“Onitama—an elegant and simple game of martial tactics.” Sign me up! This game is right up my alley and thankfully it lived up to its claim. Your Master alongside four protégé battle your opponent’s Master and disciples for superiority at the Shrine of Onitama. To do so, you must capture the opposing Master or move your Master into your opponent’s Temple Arch. Using one of two cards in your possession with predetermined movement choices, you strategically move your Master and students around the small 5 x 5 temple space. Interestingly, you’re able to see each others’ cards to better determine whether or not a move is sensible. A game of back-and-forth, especially toward the end, Onitama is deep enough to exercise your brain, but its simple qualities won’t have you overthinking things to a point of frying it.
Matt and I taught Biff this game and he beat me. The different combinations of cards really make for a different game each time. It’s interesting how variable the length of play can be with this one, too. Sometimes it feels like you’re overthinking and other times you feel like you’re just flailing around trying to survive!
Onitama is a surprisingly simple, yet tough to master game. It feels a lot like chess. Players are trying to eliminate each other’s “big dude” or get their own “big dude” onto the other players Temple Arch located on the other side of the board. The twist comes in when you and your opponent only use five movement cards that are randomly drawn from the deck. These cards are open information and they will rotate around to both players and you play them. Trying to think ahead like you would in chess will have your brain on fire. I found it difficult to be aggressively offensive or defensive. The key to the game is balance in planning your moves. This is a quick and clever little game.
I’ve now played this light abstract somewhere between 6-10 times and it’s become a quick favorite. I’ve always been drawn to two-player abstract games, and this one provides quick play that values skill and forethought, completely devoid of randomness. It’s a great option for any skill level and one that is completely worth the pricetag.
This Mother’s Day I decided to teach the family Spyfall, which really does a excellent job of pulling everyone together for a laugh and a great time…unless you’re the spy. Being the spy in this game will have your anxiety skyrocketin’ off-the-charts but you have to keep your cool. Mom, let’s just say, isn’t the greatest spy. In her defense, this was her first time playing, but we knew she was the spy fairly soon in the round. We then proceeded to toy with her and ask her off-the-wall questions just to see what her answers she’d come up with. Turns out, she is a spy who forgot when she last ate and brings her bathing suit with her…to a restaurant.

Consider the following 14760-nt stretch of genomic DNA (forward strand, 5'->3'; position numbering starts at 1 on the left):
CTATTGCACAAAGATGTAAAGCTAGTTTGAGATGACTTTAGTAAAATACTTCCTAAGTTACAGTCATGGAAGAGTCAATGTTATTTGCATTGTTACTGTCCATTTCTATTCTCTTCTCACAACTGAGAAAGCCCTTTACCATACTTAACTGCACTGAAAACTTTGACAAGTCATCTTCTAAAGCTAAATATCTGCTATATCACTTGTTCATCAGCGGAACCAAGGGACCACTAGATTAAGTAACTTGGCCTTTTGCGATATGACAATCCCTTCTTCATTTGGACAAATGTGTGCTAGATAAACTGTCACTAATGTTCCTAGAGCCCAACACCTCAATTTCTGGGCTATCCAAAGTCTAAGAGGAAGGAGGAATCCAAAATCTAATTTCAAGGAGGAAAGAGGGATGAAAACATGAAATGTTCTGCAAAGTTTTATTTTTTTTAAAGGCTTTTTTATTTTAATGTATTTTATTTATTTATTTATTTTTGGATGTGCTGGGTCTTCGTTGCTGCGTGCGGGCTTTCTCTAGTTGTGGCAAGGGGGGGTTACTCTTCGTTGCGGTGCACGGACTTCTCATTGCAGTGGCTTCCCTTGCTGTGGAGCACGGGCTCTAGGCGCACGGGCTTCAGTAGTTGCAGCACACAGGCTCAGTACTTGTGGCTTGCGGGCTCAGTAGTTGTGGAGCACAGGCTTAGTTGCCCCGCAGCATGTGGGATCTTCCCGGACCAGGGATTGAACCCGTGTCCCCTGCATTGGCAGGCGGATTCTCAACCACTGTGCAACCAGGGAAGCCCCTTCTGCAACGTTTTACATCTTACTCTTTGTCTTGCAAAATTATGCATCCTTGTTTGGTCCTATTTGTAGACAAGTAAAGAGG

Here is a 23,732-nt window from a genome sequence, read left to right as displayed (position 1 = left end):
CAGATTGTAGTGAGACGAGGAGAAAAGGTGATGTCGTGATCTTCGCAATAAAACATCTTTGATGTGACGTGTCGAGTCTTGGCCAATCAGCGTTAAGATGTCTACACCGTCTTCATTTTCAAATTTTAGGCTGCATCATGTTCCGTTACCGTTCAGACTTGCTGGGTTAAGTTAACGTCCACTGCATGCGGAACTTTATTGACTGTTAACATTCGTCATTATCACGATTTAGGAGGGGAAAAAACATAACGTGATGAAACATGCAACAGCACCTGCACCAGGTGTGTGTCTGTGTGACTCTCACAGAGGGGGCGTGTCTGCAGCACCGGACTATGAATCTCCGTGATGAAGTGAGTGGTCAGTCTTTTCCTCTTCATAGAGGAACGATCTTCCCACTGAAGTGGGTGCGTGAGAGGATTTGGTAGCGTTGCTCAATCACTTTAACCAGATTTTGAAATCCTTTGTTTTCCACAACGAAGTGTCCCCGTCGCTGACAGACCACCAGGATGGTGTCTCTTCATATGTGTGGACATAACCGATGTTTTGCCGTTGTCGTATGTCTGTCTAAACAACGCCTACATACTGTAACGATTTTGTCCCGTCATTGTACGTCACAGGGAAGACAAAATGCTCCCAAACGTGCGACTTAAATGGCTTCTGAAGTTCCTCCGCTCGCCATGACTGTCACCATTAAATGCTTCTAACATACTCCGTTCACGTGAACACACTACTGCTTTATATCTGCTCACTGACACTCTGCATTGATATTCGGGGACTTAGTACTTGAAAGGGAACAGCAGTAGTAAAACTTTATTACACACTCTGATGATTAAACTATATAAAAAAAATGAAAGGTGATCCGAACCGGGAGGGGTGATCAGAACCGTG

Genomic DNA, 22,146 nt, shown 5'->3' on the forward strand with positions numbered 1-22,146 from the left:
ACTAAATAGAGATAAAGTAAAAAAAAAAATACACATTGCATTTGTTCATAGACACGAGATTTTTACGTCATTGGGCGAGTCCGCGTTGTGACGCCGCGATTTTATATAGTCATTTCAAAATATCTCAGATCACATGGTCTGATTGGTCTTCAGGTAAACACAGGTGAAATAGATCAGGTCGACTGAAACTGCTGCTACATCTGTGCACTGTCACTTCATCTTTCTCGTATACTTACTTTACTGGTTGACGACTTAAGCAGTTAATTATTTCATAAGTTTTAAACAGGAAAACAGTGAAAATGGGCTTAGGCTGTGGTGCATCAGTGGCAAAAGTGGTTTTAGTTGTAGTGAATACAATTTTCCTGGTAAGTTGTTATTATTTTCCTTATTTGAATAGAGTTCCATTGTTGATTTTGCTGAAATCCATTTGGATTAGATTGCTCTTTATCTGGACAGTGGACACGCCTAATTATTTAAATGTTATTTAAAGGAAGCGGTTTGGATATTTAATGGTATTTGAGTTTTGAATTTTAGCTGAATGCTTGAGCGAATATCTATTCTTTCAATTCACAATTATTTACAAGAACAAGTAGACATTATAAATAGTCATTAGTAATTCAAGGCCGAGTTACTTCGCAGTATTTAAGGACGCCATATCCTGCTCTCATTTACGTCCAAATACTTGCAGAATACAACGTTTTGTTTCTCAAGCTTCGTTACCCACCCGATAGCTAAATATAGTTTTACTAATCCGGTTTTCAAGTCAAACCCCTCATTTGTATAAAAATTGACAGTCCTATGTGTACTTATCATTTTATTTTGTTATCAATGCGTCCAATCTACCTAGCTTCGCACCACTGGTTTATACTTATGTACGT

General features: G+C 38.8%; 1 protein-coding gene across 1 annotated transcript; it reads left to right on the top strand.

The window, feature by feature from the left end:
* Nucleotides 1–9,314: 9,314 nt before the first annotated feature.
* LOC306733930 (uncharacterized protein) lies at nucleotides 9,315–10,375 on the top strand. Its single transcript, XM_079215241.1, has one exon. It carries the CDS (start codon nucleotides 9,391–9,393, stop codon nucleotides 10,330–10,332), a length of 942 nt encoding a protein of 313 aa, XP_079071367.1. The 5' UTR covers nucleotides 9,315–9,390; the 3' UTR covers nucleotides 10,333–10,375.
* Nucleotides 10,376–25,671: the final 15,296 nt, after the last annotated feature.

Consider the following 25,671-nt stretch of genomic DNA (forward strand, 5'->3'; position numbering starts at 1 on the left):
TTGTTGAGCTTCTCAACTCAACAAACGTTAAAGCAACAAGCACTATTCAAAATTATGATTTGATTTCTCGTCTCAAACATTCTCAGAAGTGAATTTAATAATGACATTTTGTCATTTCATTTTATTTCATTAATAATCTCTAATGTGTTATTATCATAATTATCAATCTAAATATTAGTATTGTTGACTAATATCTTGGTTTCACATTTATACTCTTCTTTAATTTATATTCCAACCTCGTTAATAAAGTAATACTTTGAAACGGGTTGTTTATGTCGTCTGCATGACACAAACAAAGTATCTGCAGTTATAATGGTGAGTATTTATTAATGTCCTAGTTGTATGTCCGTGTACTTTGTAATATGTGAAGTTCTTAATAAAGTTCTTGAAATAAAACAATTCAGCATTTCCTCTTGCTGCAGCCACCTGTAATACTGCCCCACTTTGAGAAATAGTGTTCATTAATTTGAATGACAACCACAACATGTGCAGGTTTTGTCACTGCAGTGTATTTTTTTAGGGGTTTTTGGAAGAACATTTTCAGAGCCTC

I’ve still never been the spy in Spyfall and every time I play it I am absolutely terrified that I will get the “SPY” card. I’m also really afraid that the location will be the Crusades Army because I don’t think I would have any idea how to handle that. Luckily we were at a casino and the hospital so I could make it work.
I was able to play this for the first time and ended up playing it three times in a row. It’s a quick, lightweight game that I really enjoyed it. I liked deciding what paths to take and seeing what everyone else ended up doing.
This is a really great looking, pretty challenging, but super fun cooperative deck-building game in which you’re trying to break curses using your elemental magic so bad stuff doesn’t happen. The game is simple enough—play the cards in the type and number indicated on the curse cards to make them go away. Along the way you collect madness cards into your deck that makes it harder to cast elemental magic and cure curses. We almost ran out of madness a few times, and I had so many in my deck that I was dangerously close to having a hand of just madness (which is a lose condition). Overall, despite the fact that it’s a pretty simple game, it’s quite tense and pretty excellent.
This game was anticipated for a long time, but it seems to have all but disappeared from the hobby conversation. It’s a card-based cooperative game that, despite the wonderfully bright and animated art style, is painfully difficult. I’ve enjoyed my two plays and look forward to giving it another go, though with the challenge that the Beginner difficulty poses, I can only imagine what the other two difficulties bring.
We made it through our first run of the second expansion to T.I.M.E. Stories and it continues to be an amazing experience. Like the others, the two hours spent in the new setting were spent getting our bearings and now we can officially start to unfold the mystery. The fantasy environment is rich with D&D style NPCs and world-building, and the whispers of a dragon army loom in the back of our minds and we try to figure just why we’re here and how to save the day. I can’t wait for more!
I FINALLY got in my first play of Village. Dan and I played a game for two and quickly ran through the rules. I decided I was going to go heavy in traveling in the beginning and was able to travel to four locations. I also picked up a few high scoring market tiles. Unfortunately, we were playing part of the game all wrong and the game ended quickly since our people were dying off too quickly! We realized the mistake near game-end. (We were using our people on the yellow spots to take the actions instead of just paying our cubes!) I was able to pull off the victory* by a single point but, obviously, the play was voided. Looking forward to playing again!
This is a great little game and one that offers a great distilled deduction element in a very small package. I gladly parted with one of my Dead Drop decks at the end of the night in hopes that word of its fun would travel across state lines with our friends!